It is this satirical depiction of the ruling society of Europe that upset those in power and caused the poem to be recalled. It however represented the situation as it were and rubbed wrongly on those implicated. From his earlier experience with the court through his friends who were courtiers, and also his work in Ireland, Spenser may have written out of anger. This then makes the work dangerous as it is a piece touching on the ruling society of Europe and putting forth serious allegations.

Mother Hubberd's Tale is claimed to have been written out of honesty, where events are written down as they happen in the real world. After it was compiled and ready for the market, the author was so delighted with its content, since it highlights about the strange adventures between the ape and fox. In the tale, the ape and the fox are believed to have come together with a mind of seeking fortune a broad, and this happens after they had opened their mutual grievances and disappointed hopes.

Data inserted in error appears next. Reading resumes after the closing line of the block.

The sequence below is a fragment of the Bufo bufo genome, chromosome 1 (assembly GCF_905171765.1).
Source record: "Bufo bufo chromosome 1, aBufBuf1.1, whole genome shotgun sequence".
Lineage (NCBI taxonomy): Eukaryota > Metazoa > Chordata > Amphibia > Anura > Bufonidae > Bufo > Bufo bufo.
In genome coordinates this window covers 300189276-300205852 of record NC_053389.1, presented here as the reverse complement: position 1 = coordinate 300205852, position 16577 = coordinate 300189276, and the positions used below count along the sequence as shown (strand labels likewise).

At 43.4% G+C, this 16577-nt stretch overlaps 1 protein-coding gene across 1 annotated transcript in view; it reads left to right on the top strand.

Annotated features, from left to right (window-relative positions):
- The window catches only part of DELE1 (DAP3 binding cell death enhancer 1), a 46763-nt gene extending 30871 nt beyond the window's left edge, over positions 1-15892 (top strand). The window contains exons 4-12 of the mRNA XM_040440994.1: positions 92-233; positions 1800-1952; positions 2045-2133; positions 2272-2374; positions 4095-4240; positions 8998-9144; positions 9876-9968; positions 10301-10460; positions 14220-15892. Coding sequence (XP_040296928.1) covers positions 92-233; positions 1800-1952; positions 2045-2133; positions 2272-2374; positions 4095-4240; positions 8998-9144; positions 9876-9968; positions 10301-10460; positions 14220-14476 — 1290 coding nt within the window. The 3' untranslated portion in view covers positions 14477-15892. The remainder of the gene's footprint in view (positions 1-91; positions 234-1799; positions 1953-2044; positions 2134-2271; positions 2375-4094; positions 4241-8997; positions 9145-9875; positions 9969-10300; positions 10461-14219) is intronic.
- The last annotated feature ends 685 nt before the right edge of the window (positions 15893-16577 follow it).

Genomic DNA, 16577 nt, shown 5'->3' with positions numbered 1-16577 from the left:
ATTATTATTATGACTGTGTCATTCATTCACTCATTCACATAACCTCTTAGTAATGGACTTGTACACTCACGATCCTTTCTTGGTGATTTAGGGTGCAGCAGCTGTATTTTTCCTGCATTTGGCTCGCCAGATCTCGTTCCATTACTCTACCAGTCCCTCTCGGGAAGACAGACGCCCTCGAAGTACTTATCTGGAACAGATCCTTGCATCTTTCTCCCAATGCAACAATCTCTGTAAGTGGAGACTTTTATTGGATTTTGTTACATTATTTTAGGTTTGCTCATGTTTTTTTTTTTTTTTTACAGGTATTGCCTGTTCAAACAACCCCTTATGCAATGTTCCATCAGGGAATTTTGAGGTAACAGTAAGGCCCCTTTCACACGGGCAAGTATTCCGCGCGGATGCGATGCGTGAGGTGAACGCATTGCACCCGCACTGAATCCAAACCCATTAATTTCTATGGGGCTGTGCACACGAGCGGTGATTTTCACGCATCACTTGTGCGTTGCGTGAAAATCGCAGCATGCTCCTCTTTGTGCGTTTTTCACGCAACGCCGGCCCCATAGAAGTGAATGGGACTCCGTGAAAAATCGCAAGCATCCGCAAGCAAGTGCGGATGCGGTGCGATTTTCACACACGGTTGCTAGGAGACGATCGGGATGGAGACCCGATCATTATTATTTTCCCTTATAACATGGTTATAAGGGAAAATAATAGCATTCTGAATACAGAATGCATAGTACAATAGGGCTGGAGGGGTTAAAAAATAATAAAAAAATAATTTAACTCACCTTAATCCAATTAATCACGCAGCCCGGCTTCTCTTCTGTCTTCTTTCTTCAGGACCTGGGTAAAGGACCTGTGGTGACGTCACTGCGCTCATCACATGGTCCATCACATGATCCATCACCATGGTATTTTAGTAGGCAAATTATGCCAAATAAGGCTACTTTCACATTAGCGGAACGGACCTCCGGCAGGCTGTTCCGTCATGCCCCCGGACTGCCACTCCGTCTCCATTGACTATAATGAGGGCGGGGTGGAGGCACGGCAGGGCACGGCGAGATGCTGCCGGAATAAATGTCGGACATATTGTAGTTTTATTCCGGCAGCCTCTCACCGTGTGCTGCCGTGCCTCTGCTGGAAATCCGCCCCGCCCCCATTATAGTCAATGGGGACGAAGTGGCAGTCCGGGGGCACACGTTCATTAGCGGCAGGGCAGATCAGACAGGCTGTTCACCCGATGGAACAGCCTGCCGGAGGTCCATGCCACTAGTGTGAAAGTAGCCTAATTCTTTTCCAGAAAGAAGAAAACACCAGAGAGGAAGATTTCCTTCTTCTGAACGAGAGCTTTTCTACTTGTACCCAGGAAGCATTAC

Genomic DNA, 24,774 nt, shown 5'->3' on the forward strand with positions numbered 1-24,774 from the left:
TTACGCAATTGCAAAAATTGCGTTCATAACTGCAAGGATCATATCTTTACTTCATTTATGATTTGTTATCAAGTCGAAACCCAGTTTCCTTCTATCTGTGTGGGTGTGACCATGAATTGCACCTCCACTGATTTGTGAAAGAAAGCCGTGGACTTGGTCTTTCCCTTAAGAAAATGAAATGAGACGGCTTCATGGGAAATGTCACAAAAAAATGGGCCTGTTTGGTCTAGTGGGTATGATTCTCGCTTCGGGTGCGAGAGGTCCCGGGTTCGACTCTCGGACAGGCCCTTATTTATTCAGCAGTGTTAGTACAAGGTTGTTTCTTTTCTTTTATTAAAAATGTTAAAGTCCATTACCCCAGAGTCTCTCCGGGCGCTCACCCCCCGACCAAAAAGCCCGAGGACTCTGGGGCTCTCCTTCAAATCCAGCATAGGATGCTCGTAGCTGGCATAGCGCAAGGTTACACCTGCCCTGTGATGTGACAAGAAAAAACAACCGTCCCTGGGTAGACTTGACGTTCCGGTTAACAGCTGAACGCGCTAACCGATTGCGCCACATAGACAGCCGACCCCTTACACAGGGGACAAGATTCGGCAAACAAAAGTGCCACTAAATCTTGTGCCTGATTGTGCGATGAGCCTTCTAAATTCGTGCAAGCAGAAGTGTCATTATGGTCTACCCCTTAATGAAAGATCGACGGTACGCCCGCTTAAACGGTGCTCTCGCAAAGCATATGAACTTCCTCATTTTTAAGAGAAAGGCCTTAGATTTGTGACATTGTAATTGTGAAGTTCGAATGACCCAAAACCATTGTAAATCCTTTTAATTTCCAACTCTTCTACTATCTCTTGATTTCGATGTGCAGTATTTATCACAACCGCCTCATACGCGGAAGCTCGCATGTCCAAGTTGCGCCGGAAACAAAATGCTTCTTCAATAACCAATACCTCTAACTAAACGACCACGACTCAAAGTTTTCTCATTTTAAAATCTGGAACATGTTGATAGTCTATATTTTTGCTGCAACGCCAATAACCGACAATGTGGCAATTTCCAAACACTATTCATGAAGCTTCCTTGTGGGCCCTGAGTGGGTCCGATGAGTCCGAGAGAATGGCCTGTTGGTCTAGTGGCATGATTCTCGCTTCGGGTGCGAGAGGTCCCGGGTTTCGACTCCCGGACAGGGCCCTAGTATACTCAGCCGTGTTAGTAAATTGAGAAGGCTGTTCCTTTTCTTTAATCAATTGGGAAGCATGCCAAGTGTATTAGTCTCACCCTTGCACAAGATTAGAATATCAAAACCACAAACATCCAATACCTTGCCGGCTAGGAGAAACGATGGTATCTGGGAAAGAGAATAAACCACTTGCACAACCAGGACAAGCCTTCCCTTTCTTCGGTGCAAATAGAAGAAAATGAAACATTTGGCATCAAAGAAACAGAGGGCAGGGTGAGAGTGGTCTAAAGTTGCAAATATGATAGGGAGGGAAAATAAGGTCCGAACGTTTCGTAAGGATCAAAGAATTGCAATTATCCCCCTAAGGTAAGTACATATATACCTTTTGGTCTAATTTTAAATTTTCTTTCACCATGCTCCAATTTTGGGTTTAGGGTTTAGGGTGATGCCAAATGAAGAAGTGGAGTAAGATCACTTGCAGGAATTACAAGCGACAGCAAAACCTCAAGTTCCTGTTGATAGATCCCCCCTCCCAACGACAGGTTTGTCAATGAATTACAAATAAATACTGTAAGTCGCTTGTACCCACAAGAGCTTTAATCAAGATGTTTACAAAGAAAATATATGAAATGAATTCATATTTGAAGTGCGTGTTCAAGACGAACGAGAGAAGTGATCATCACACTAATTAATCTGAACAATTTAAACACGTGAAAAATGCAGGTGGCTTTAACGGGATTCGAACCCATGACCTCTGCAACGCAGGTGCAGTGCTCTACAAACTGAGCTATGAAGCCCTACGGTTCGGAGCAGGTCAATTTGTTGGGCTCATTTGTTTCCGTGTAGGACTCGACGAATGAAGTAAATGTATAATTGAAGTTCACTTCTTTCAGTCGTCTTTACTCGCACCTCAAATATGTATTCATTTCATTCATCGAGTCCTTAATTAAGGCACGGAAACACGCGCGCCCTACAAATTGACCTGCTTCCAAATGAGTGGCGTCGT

Mother Hubberd's Tale tells of the circumstances when an ape and a fox gets on a trip of heading to the court, where they come to realize that there is no difference when it comes to the kind of lifestyle in the court and that found in the provinces. Spenser has assimilated medieval techniques and the folk tradition brilliantly to produce a work that is still an interesting, amusing narrative, and a powerful religious and political satire. He so successfully blends the worlds of humans, beasts, and Olympian gods that there is no apparent incongruity.

As explained in his works, Spencer clearly differs from other great European poets like Shakespeare and Chaucer before and after him. Spencer made no attempt to represent the moving nature of the world around him in his verses. He made allegory the basis of his poetical conception. The conduct of Spenser's tale is believed to be out in line with his time, and this normally talks about his personality and the way of life. Through all the early portion of Elizabeth's sovereignty, in which the mastermind of Spenser as a poet was created, and it used the most influential elements in passing significant information to concerned parties. It showed the uncertainty and tentativeness that is often a characteristic of times of transition.